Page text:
Over this 20-game stretch that has seen the Bulldogs go 16-1-3, this team has won five times in overtime, four other games by one goal, and three of those four one-goal wins have come with the winning goal inside the last 1:21 of regulation.
That's nine hair-raising wins among the last 16, and while the announcer's heart rate is in the 175 range during these games, I swear this team has a collective resting heart rate of around 22. Nothing seems to phase them.
That, by the way, is the ultimate compliment for a hockey team. I'm not sure I've ever been around one quite like this. And while I'm sure they could be rattled by something, I have no desire at this point to find out.
Alex Iafallo tipped a Willie Raskob pass through the legs of Harvard goalie Merrick Madsen with 26.6 seconds left, lifting UMD past the Crimson 2-1 and into the national championship game for the third time in program history. In the first-ever all-NCHC final, UMD will battle Denver for the title Saturday night at United Center.
"It was a good pass by Joey (Anderson, who passed the puck to Raskob)," Iafallo said. "We kept it in there at the blue line. And that was pretty much the key to the goal. And Raskob made a good play. We do it in practice all the time. So simple things like that, getting the puck to the net. Just had to shovel it in."
Iafallo did something UMD has done so many times this season. He got inside position on a defender and drove the net hard. And, yes, it's something they work on regularly in practice.
"It appeared we had a couple opportunities to get the puck out and we get trapped I think with three guys on the boards," Harvard coach Ted Donato said.
So how does UMD do this all the time?
"I just think that we're a really composed team," Anderson, who posted his fourth straight two-point game, said. "I think as the game wears on, we play a really good style that allows us to maintain our game, and we're able to finish chances when we get them. And that's been the way we've done it lately."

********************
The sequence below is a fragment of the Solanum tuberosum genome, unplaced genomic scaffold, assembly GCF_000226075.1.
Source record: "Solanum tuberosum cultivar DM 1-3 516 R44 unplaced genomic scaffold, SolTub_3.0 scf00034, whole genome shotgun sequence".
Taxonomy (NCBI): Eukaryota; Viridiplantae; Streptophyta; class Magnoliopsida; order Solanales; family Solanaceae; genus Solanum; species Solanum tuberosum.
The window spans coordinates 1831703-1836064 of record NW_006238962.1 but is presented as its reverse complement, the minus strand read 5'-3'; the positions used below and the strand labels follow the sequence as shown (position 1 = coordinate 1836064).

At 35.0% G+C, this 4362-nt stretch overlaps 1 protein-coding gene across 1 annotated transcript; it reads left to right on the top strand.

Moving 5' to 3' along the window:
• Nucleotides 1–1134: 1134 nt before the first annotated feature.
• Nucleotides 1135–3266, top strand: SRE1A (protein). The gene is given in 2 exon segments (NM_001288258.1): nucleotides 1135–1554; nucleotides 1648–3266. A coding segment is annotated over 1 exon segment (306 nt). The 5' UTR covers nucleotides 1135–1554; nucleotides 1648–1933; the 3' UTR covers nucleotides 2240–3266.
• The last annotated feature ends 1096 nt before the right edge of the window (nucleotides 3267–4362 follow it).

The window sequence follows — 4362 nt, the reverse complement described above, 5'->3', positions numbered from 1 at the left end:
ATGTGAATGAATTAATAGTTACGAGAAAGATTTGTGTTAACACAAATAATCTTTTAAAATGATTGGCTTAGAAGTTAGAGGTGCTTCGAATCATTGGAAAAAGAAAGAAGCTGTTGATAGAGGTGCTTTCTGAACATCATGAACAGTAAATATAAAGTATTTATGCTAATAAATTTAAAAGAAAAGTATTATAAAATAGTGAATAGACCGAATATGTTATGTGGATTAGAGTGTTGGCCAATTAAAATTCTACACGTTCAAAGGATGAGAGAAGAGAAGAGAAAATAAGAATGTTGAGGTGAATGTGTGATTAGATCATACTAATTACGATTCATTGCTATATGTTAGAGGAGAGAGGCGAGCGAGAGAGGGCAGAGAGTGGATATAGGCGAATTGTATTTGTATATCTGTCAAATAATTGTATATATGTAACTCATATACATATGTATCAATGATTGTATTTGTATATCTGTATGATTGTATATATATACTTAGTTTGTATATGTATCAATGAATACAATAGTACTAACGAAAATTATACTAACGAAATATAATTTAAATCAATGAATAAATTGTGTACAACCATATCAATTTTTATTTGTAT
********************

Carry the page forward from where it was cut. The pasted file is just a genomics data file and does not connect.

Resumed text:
"We've got our experience," head coach Scott Sandelin said. "We've got our senior group. They've been through, they've won a lot of games, they've been in some big games. But I think just the way our year has gone, maybe getting some confidence, winning some of those games earlier in the year and throughout the year."
It's been a year where the Bulldogs' mettle has been tested multiple times. In 41 games, UMD has fallen behind at least 1-0 19 times, nearly half the games. Thursday's win after trailing 1-0 moved the Bulldogs to a record of 12-4-3 when allowing the game's first goal.
(For additional perspective, UMD's adversary Saturday, No. 1 Denver, is 8-7-3 when conceding the ice-breaker goal in a game.)
"I think pretty much every bit of ice was hard to get out there," Donato said. "I give Minnesota Duluth a lot of credit for that. I thought neither team really had a lot of zone time. I think both teams had some good chances."
Sandelin agreed that the two teams fought hard for every inch of ice.